oling the character of the Sixth Vol. of Transcente per tun of 2,000 pounds per mile, One large car-load is reckoned at 9 tuns.
actions, now in press, and the progress making
in the Agricultural Survey of the County of na The mortality of the present war thus Dane, authorized by the Board Agriculture far, ought not to be very great, certainly; and at its last regular meeting. IT' yet Life Insurance Co. statisticians claim that! There being no further business before the it compares unfavorably with that of many Committee, on motion, the Committee adjournothers known in history.
ed sine die." H. P. HALL, Sec'y pro tem.
Annual Meeting of Wis. State Ag-operations of the Society for the coming year, ricultural Society.-STATE AGRICULTURAL and the best means for promoting its general Rooms, Madison, Dec. 11, 1861.-In accordance interests and advancing the Agriculture of the with the provisions of Art, V. of the Constitu- State, the Society adjourned sine die. tion, the Wisconsin State Agricultural Society
H. P. Hall, Sec'y pro tem. held its Annual Meeting for 1861 in these Rooms, Dec. 11th, at 3 o'clock, p. m. B. R. STATE MATTER $. HINKLEY, President, in the chair. On motion, H. P. Hall was appointed Sec
The Grain Markets have slightly im
proved since the date of our last report. The retary pro tem.
New York reports indicate firmness and a slow The President, as Chairman of the Auditing
advance. In view of the condition of this Committee, presented the Report of the Secre
country and of foreign nations, it seems impostary on the finances of the Society, and made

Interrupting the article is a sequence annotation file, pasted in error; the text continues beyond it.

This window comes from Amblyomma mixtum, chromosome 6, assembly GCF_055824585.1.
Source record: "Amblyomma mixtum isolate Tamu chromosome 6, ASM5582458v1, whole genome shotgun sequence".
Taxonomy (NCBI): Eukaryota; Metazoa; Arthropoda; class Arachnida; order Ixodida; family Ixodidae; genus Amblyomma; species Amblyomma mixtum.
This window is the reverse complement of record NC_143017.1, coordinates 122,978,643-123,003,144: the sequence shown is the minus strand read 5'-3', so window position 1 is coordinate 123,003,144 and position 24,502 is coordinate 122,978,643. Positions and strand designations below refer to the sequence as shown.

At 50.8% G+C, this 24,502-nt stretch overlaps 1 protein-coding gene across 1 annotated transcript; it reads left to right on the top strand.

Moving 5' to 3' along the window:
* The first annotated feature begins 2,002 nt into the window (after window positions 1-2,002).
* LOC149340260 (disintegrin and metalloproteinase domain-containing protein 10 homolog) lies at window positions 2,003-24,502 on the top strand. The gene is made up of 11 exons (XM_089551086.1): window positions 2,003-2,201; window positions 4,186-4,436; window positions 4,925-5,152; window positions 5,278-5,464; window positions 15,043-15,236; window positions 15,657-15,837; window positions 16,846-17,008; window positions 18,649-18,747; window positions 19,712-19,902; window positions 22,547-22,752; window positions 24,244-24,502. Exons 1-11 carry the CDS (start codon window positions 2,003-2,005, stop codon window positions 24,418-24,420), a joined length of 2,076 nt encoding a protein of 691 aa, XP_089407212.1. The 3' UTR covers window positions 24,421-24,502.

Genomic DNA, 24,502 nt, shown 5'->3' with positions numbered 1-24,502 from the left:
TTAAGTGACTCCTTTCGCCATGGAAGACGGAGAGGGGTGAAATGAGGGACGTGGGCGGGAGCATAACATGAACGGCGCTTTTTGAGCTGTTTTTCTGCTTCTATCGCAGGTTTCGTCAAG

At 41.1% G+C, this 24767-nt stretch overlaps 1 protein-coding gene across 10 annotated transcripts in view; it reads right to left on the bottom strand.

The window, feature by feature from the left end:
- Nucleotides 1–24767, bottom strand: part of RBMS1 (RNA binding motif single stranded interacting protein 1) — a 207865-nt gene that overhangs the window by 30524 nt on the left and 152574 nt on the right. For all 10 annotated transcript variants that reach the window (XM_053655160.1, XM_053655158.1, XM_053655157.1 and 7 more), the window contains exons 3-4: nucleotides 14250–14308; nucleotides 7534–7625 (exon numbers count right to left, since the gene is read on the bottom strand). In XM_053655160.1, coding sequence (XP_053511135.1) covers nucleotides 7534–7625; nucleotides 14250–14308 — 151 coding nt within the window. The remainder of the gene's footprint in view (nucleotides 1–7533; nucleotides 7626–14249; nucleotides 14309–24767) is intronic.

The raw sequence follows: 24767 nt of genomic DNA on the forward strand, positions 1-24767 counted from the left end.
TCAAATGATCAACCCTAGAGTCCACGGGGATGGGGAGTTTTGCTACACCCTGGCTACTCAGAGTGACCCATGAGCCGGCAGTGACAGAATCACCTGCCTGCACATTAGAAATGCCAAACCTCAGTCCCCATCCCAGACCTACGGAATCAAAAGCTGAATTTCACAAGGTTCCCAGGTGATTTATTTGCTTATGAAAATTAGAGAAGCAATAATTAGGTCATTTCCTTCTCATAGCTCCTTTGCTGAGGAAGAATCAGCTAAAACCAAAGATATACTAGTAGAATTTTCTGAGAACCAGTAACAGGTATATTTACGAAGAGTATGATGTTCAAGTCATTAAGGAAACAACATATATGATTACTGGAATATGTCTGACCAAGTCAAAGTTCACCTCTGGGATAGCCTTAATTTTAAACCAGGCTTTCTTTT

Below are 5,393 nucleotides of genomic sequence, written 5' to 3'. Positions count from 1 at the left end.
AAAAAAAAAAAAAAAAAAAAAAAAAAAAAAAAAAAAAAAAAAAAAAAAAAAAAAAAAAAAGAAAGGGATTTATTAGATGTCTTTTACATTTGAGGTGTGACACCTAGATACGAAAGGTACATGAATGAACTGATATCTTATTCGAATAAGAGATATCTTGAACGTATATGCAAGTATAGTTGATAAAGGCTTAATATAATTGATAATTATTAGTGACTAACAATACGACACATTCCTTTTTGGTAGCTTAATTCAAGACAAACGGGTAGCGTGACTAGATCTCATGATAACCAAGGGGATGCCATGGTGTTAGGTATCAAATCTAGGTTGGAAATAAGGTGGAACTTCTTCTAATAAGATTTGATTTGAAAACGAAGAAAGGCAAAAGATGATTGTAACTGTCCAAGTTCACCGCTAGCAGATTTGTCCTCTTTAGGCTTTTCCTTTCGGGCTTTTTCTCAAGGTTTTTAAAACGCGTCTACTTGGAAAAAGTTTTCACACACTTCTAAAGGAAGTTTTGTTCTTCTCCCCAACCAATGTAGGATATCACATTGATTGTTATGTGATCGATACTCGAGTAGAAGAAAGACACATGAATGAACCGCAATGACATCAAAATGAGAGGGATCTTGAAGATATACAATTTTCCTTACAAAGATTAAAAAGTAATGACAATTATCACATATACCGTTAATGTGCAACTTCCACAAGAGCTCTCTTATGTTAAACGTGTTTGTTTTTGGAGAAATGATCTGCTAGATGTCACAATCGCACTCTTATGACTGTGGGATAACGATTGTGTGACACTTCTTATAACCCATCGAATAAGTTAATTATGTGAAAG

sible that prices should not yet, and within a a further statement of the embarrassments of the Society, owing to the non-holding of the
very few months, come up to very remunera
tive figures. accustomed Fair, and the necessity under
MILWAUKEE MARKET. which the Society was placed of waiting, at
To-day (Dec. 28), wheat, No. 2, sold for 65c, least another year, for the returns which should result to the Treasury from the sales of lumber
and No. 1 Spring for 69c. Sales in store—No.
2 at 65c; No. 1 at 69c; extra at 70@71c. and other material. On motion, the explanation of the necessary
Oats were 22c; Corn, 27c@28c; Barley, 350 absence of the Treasurer was received. and @45c; Rye, 32c@33c-all delivered.
MADISON NARKET. the Executive Committee authorized and re
Whcat--Extra Club, 68c; No. 1 club, 67c ; quired, through its auditing officers, to receive, I
No. 2 club, 64c. Rye, 35c; Barley, 20c@45c; at such time as may be notified by the Presi
Oats, 25c; Corn, 25c@ 30c. dent, his report of the receipts and expendi
Pork and Beef rate low; the former selling tures for the year, to examine the same--comparing all accounts with their vouchers and
at $2 00@ $2 60 per cwt., the latter at $2 00
@$3 00 per cwt. . with the accounts and vouchers of the Secretary-and to report thereon to the Governor, as
Political.—The Legislature to be organized required by law.
on the second Wednesday of January, will be Mr. Hoyt gave notice, through the Execu
composed of the following gentlemen: tive Committee, and with their approval, of
SENATE the following amendment to the Constitution : 1. L. L. Cary, ........ Rep | 17. Ezra A. Foote,.....Rep
2 Edward Hick,.... Dem 18 Jom Bich.......... Dem Strike out the second paragraph in Article